cabin archetype: an L-shaped sofa that,
with a light swivel, transforms into a bed.
“You can remove the sofa when you need
to sleep, and the bed when you want to
relax,” he explains.
The studio didn’t stop at the furniture.
“The cabin layout has been fixed for a long
time,” says Pearson. Most cabin rooms
are designed and made as a set of two:
indenting the shared wall gives each room
a bit more space to fit a bed. But because
of this, furniture is fixed. PearsonLloyd
eliminated this problem by straightening
out the back wall into a diagonal.
“This liberates the space,” says
Pearson. “It makes more room for the
bathroom, the lounge, the closet – and,
most importantly, it gives passengers the
freedom to use the space as they choose.”
CAN THE WORKPLACE
BE INFORMAL AND
“Working habits are changing,” says Joe
Regan, senior vice president of design and
marketing at Teknion. To meet the new
needs of workers, “we needed some help.”
The Canadian office furniture brand
chose PearsonLloyd because of its
diverse portfolio. “It was clear from their
work that they were going to challenge
us. It quickly became more than a
collection of products,” says Regan. “They
challenged us in terms of how we came
across, how we presented ourselves.
They challenged us in terms of how we
designed our showrooms – they provided
062 ANNUAL SHOWCASE 2020
The result of this collaboration has
been fruitful: a 50-strong, award-winning
collection of furniture that supports
activity-based working in open-plan
offices. The range includes everything
from enclosures, tables and seating, to
monitor supports and coat stands.
“Furniture can help to make the
workplace a more human place to be,”
says Lloyd. In part the studio achieves this
through a sensitive material palette, with
wood used for its residential associations,
because it is hard-wearing and has a
warmth to it.
But the studio’s ambition is far from
just styling. “They try to understand, at a
fairly deep level, how physical things can
affect human behaviour,” says Regan.
The pentagonal enclosure, for example,
takes the place of the more conventional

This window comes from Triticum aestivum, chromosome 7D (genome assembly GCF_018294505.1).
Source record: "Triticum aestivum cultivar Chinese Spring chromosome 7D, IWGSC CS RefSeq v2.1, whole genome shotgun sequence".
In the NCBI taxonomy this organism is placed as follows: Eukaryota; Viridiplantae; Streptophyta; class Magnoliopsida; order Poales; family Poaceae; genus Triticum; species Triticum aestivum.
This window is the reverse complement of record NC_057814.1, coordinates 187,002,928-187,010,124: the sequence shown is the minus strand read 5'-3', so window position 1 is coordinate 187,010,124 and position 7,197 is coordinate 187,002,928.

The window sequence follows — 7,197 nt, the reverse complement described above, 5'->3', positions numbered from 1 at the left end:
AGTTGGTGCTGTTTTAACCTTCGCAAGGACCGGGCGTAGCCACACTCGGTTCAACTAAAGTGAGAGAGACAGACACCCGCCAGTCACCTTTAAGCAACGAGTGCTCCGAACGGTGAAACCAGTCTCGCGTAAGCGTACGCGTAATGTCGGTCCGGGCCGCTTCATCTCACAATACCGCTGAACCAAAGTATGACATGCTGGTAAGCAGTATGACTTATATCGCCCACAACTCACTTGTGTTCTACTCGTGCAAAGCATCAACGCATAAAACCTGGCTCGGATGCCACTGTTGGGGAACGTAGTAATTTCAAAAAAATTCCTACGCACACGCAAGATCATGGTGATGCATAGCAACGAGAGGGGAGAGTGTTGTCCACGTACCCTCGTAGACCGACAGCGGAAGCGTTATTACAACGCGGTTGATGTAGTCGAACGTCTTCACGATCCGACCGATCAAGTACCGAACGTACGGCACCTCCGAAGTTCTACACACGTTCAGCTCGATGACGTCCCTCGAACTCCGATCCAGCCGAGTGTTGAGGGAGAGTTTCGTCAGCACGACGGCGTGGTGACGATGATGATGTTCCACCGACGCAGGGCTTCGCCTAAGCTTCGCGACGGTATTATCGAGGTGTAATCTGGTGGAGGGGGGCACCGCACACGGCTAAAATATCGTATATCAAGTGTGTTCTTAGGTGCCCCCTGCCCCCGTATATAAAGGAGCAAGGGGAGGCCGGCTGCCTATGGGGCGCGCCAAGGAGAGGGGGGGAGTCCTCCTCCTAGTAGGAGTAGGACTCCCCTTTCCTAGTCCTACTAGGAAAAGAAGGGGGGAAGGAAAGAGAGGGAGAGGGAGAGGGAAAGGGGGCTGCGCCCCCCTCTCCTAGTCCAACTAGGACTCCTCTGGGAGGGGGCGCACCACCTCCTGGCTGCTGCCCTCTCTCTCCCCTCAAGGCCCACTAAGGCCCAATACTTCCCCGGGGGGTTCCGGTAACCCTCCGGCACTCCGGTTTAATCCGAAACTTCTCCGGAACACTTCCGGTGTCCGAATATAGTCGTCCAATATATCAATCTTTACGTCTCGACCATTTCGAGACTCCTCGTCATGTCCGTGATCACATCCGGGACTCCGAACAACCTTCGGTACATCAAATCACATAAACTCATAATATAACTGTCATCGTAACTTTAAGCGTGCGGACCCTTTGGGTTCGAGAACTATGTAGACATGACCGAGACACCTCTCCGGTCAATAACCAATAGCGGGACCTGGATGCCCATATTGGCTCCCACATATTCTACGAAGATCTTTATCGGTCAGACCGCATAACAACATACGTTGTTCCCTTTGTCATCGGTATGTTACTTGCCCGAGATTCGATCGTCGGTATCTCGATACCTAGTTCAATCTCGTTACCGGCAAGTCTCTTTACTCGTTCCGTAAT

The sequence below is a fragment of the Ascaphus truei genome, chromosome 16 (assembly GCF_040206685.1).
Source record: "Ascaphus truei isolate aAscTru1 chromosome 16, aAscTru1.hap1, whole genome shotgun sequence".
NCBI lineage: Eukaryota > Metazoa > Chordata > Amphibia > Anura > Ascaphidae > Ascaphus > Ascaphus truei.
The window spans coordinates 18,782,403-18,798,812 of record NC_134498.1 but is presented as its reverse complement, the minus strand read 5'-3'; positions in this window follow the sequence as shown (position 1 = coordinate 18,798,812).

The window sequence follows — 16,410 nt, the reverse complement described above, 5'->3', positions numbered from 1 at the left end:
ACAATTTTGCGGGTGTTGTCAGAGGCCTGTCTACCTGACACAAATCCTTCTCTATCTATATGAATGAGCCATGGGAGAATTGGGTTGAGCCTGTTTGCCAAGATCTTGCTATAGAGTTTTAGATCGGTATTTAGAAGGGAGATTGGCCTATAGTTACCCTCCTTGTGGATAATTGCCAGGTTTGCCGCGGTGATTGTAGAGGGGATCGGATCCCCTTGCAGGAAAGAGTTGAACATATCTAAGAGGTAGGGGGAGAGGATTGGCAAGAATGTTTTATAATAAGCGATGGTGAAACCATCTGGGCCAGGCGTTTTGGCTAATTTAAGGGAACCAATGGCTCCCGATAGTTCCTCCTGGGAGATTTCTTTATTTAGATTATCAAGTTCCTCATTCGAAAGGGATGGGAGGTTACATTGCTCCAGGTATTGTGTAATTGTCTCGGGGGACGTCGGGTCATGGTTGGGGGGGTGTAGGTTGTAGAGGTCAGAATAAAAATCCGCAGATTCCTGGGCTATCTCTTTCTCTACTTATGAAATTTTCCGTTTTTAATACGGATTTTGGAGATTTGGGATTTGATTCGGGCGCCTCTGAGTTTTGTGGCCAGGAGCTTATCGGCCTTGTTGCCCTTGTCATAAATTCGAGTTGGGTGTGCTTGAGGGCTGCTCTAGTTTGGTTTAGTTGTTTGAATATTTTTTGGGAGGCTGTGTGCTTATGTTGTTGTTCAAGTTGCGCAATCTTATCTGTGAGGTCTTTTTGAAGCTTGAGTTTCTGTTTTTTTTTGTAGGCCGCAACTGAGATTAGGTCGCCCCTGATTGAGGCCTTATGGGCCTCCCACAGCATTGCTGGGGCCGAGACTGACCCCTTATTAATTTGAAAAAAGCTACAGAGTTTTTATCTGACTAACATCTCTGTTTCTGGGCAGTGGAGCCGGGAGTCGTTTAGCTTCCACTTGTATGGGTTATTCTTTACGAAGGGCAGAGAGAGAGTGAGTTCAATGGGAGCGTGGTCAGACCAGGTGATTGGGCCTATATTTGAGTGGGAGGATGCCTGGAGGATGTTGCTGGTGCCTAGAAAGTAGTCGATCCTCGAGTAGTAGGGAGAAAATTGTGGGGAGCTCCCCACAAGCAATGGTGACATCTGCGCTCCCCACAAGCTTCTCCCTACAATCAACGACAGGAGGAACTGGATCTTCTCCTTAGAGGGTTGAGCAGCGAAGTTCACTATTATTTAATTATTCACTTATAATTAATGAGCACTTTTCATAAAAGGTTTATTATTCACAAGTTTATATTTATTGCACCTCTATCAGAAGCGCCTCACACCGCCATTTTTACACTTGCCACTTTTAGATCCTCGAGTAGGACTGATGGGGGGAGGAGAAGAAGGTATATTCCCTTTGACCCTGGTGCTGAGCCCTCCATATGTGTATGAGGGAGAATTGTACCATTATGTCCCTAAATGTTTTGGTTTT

square-shaped booth, which not only sees
colleagues sit face to face – a slightly
aggressive set-up – but is also awkward
to shuffle in and out of. The wide entrance
of the Teknion enclosure makes it easy to
move around in and a less obscure space
to sit in: although it is private, workers are
never hidden from view.
HOW CAN YOU CREATE
THE ILLUSION OF SPACE
IN ECONOMY CLASS?
The economy seat has evaded innovation.
“We know there is pressure to pack in
as many people as possible – but economy
seating has escaped good design,”
As part of its independent research,
PearsonLloyd wanted to tackle some
of the problems common in this class.
While space can’t be negotiated,
through a rethink of the seat itself,
passenger comfort could be significantly
“With current economy-class seats,
the backrest and headrest are one – so
you are essentially facing a wall,” says
Pearson. “By lowering the backrest and
separating it from the headrest, you get
a sense of space. There are sightlines
through the cabin.”
The backrest and headrest are
connected by a slim central spine, which
includes the utility panel. Tray tables are
usually seat width, but this one folds
in half to fit into the panel and provide
a little extra room for knees.
These small changes make each
seat feel like an individual one. Better
still, “it feels like a lounge chair,” says
5. PEARSONLLOYD’S CABIN BED CAN
BE SPLIT AND SWIVELLED TO CREATE
A LARGE L-SHAPED SOFA. VIRGIN
can transform the
“ THE STUDIO TRIES
THINGS CAN AFFECT
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